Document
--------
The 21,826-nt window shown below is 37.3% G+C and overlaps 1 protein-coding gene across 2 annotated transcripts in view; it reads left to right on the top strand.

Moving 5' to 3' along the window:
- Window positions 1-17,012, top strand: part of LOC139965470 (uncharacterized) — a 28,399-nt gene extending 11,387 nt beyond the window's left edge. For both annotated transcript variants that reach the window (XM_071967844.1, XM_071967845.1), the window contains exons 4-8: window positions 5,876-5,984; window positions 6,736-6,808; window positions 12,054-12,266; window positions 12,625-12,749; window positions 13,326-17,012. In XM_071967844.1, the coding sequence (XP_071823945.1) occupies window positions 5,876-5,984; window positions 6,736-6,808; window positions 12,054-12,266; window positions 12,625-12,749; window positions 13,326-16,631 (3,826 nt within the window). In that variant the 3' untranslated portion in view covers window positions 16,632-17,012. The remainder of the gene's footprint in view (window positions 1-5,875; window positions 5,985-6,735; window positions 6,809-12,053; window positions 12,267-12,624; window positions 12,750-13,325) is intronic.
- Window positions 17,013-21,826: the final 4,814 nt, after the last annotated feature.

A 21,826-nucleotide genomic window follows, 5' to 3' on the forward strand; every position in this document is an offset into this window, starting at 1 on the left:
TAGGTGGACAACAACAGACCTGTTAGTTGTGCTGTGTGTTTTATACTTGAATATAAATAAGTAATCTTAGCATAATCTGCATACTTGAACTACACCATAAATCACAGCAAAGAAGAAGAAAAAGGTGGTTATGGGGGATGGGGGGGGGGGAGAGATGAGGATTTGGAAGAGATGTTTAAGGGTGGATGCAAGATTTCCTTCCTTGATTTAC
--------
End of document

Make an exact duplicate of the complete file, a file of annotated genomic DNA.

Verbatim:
The 21,826-nt window shown below is 37.3% G+C and overlaps 1 protein-coding gene across 2 annotated transcripts in view; it reads left to right on the top strand.

Moving 5' to 3' along the window:
- Window positions 1-17,012, top strand: part of LOC139965470 (uncharacterized) — a 28,399-nt gene extending 11,387 nt beyond the window's left edge. For both annotated transcript variants that reach the window (XM_071967844.1, XM_071967845.1), the window contains exons 4-8: window positions 5,876-5,984; window positions 6,736-6,808; window positions 12,054-12,266; window positions 12,625-12,749; window positions 13,326-17,012. In XM_071967844.1, the coding sequence (XP_071823945.1) occupies window positions 5,876-5,984; window positions 6,736-6,808; window positions 12,054-12,266; window positions 12,625-12,749; window positions 13,326-16,631 (3,826 nt within the window). In that variant the 3' untranslated portion in view covers window positions 16,632-17,012. The remainder of the gene's footprint in view (window positions 1-5,875; window positions 5,985-6,735; window positions 6,809-12,053; window positions 12,267-12,624; window positions 12,750-13,325) is intronic.
- Window positions 17,013-21,826: the final 4,814 nt, after the last annotated feature.

A 21,826-nucleotide genomic window follows, 5' to 3' on the forward strand; every position in this document is an offset into this window, starting at 1 on the left:
TAGGTGGACAACAACAGACCTGTTAGTTGTGCTGTGTGTTTTATACTTGAATATAAATAAGTAATCTTAGCATAATCTGCATACTTGAACTACACCATAAATCACAGCAAAGAAGAAGAAAAAGGTGGTTATGGGGGATGGGGGGGGGGGAGAGATGAGGATTTGGAAGAGATGTTTAAGGGTGGATGCAAGATTTCCTTCCTTGATTTAC